Like Schonebaum, Brewer tries to be transparent with parents, telling them that her children have gone to therapy. “It gives me credence,” she says. “I’m not just telling them, ‘Your kid needs to get help.’ I’m saying, “My child needed it and got help.’ And sometimes that works.”
In California’s Livingston Unified School District, school counseling coordinator Alma Lopez says the stigma around mental health “is not as big as it used to be,” but families still have trouble getting access to professionals outside the school setting. The district has a partnership with the county mental health department, but it has had no clinician for the past three years. Virtual opportunities in her largely immigrant community have not been successful due to language barriers and trust issues.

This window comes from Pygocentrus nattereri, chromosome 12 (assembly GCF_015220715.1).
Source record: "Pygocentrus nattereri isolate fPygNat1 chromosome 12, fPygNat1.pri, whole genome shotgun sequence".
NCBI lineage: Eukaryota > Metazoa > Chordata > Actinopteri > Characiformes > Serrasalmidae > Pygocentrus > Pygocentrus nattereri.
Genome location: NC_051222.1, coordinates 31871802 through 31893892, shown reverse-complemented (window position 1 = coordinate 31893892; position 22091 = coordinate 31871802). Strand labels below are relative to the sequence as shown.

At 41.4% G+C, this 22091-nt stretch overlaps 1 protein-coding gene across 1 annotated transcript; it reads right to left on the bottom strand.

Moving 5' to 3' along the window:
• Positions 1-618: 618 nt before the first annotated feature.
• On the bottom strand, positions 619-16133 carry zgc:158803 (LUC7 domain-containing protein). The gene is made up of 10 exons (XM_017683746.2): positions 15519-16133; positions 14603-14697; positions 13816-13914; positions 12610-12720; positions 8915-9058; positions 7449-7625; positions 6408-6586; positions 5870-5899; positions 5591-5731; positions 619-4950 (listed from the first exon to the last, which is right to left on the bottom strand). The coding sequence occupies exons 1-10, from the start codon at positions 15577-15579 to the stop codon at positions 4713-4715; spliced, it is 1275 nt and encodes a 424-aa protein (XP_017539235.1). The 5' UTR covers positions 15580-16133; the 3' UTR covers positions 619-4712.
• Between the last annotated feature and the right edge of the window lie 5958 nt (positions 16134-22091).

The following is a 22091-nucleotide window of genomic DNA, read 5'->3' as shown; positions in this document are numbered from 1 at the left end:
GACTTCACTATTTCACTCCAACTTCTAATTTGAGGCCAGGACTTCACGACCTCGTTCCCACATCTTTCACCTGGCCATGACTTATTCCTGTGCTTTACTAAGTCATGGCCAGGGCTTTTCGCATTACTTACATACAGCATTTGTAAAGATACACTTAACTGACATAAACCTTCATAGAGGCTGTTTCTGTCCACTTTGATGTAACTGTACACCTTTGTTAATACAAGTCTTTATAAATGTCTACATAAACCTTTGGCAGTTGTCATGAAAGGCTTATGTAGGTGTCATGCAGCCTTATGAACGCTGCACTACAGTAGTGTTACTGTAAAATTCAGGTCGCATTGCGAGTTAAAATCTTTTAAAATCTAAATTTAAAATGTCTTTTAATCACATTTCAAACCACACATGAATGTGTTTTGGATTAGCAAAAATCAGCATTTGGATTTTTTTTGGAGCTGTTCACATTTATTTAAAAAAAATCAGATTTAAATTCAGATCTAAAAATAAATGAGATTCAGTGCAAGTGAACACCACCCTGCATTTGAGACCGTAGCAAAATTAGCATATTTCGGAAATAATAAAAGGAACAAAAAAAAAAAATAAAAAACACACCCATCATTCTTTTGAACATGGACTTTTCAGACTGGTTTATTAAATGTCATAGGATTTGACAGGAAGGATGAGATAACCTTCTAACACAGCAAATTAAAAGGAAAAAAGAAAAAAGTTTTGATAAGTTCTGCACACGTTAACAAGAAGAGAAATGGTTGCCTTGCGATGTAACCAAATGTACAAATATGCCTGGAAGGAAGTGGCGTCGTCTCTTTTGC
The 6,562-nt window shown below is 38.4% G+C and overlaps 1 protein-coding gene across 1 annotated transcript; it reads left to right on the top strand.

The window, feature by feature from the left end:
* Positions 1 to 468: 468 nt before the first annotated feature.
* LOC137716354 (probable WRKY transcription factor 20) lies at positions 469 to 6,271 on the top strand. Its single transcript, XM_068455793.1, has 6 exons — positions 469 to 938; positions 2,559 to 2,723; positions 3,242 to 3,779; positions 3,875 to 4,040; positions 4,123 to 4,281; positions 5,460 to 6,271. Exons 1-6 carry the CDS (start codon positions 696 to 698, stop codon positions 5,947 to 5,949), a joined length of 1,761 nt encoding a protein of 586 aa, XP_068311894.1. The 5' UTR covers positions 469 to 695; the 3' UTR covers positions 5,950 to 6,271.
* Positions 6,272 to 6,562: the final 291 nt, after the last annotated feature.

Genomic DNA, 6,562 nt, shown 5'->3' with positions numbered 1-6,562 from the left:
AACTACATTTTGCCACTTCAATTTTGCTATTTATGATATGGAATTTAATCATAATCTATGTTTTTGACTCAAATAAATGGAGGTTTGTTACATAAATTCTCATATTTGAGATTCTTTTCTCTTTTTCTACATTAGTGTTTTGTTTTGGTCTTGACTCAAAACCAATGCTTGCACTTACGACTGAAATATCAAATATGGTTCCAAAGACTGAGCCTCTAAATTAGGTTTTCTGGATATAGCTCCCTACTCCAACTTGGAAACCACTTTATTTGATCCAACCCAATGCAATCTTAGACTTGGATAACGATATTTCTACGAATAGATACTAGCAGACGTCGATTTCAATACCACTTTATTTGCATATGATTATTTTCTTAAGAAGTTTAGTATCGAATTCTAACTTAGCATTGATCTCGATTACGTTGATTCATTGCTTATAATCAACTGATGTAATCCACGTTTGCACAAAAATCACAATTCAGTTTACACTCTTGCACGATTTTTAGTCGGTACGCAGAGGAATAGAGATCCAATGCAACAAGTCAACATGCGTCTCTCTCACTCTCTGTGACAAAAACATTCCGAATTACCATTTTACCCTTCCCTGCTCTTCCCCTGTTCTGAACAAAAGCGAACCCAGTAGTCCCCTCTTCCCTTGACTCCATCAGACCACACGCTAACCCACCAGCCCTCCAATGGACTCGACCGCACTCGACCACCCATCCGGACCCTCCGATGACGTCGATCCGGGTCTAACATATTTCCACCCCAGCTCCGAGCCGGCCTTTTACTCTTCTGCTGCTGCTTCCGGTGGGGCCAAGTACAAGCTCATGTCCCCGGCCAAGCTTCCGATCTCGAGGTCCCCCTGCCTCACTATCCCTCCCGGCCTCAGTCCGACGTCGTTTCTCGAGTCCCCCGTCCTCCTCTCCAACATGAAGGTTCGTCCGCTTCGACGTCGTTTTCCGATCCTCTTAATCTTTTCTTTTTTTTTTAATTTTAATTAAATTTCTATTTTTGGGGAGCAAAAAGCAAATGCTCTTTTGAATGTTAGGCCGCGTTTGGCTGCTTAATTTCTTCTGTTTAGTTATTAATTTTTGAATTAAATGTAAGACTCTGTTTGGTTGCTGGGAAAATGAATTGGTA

“We are fortunate here in Livingston that we have a school counselor in every school, and we are very intentional in how we offer these services,” Lopez says. “We do our best to give our families and our students what they need on a day-to-day basis, and we spend 80% of our time providing direct services to students. That’s not the reality for other counselors around our country, but it’s something we have to work toward as a profession, especially given the challenges our kids are facing.”
As schools look for ways to address youth mental health needs, Biddle cautions they often don’t seek opinions from the audience they’re trying to reach—the students themselves.
“Schools are very controlling places for children,” Biddle says. “They don’t get a lot of choices and their options are very constrained. They have to be in a classroom for a certain amount of time. They can’t get a break unless they are truly overwhelmed. So many things are dictated for them.”